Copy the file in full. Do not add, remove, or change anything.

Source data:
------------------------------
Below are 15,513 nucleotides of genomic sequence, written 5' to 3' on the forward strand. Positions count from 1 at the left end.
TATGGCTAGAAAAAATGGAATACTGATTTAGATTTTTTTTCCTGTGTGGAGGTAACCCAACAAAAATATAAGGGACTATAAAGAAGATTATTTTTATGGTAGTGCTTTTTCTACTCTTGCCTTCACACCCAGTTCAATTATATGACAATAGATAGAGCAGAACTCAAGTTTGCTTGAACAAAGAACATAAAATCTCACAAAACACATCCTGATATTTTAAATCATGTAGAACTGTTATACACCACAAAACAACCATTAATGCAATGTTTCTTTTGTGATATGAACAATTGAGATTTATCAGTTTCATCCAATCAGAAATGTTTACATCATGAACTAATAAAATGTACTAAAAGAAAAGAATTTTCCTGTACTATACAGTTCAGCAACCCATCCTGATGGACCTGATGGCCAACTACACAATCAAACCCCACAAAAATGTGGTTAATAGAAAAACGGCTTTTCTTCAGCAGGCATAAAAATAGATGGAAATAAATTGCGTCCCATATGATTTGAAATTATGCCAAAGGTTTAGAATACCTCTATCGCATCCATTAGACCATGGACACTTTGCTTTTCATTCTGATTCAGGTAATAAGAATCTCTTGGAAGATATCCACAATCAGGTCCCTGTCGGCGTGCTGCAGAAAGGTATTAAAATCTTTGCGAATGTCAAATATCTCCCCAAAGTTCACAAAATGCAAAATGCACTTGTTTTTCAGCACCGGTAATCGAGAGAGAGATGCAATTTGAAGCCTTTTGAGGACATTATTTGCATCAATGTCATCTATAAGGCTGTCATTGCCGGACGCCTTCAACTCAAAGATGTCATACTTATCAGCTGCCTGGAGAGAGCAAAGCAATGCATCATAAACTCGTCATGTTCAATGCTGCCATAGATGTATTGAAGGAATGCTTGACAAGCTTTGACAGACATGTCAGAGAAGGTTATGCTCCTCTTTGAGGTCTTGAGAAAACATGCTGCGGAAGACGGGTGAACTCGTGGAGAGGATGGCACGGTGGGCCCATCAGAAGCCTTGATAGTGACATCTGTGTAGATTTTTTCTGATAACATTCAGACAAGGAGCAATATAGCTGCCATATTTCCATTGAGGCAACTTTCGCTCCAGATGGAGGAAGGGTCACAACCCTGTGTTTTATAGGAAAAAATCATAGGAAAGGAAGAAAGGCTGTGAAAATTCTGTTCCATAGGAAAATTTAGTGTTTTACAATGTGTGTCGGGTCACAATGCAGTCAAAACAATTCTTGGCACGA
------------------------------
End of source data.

Below are 15,513 nucleotides of genomic sequence, written 5' to 3' on the forward strand. Positions count from 1 at the left end.
TATGGCTAGAAAAAATGGAATACTGATTTAGATTTTTTTTCCTGTGTGGAGGTAACCCAACAAAAATATAAGGGACTATAAAGAAGATTATTTTTATGGTAGTGCTTTTTCTACTCTTGCCTTCACACCCAGTTCAATTATATGACAATAGATAGAGCAGAACTCAAGTTTGCTTGAACAAAGAACATAAAATCTCACAAAACACATCCTGATATTTTAAATCATGTAGAACTGTTATACACCACAAAACAACCATTAATGCAATGTTTCTTTTGTGATATGAACAATTGAGATTTATCAGTTTCATCCAATCAGAAATGTTTACATCATGAACTAATAAAATGTACTAAAAGAAAAGAATTTTCCTGTACTATACAGTTCAGCAACCCATCCTGATGGACCTGATGGCCAACTACACAATCAAACCCCACAAAAATGTGGTTAATAGAAAAACGGCTTTTCTTCAGCAGGCATAAAAATAGATGGAAATAAATTGCGTCCCATATGATTTGAAATTATGCCAAAGGTTTAGAATACCTCTATCGCATCCATTAGACCATGGACACTTTGCTTTTCATTCTGATTCAGGTAATAAGAATCTCTTGGAAGATATCCACAATCAGGTCCCTGTCGGCGTGCTGCAGAAAGGTATTAAAATCTTTGCGAATGTCAAATATCTCCCCAAAGTTCACAAAATGCAAAATGCACTTGTTTTTCAGCACCGGTAATCGAGAGAGAGATGCAATTTGAAGCCTTTTGAGGACATTATTTGCATCAATGTCATCTATAAGGCTGTCATTGCCGGACGCCTTCAACTCAAAGATGTCATACTTATCAGCTGCCTGGAGAGAGCAAAGCAATGCATCATAAACTCGTCATGTTCAATGCTGCCATAGATGTATTGAAGGAATGCTTGACAAGCTTTGACAGACATGTCAGAGAAGGTTATGCTCCTCTTTGAGGTCTTGAGAAAACATGCTGCGGAAGACGGGTGAACTCGTGGAGAGGATGGCACGGTGGGCCCATCAGAAGCCTTGATAGTGACATCTGTGTAGATTTTTTCTGATAACATTCAGACAAGGAGCAATATAGCTGCCATATTTCCATTGAGGCAACTTTCGCTCCAGATGGAGGAAGGGTCACAACCCTGTGTTTTATAGGAAAAAATCATAGGAAAGGAAGAAAGGCTGTGAAAATTCTGTTCCATAGGAAAATTTAGTGTTTTACAATGTGTGTCGGGTCACAATGCAGTCAAAACAATTCTTGGCACGA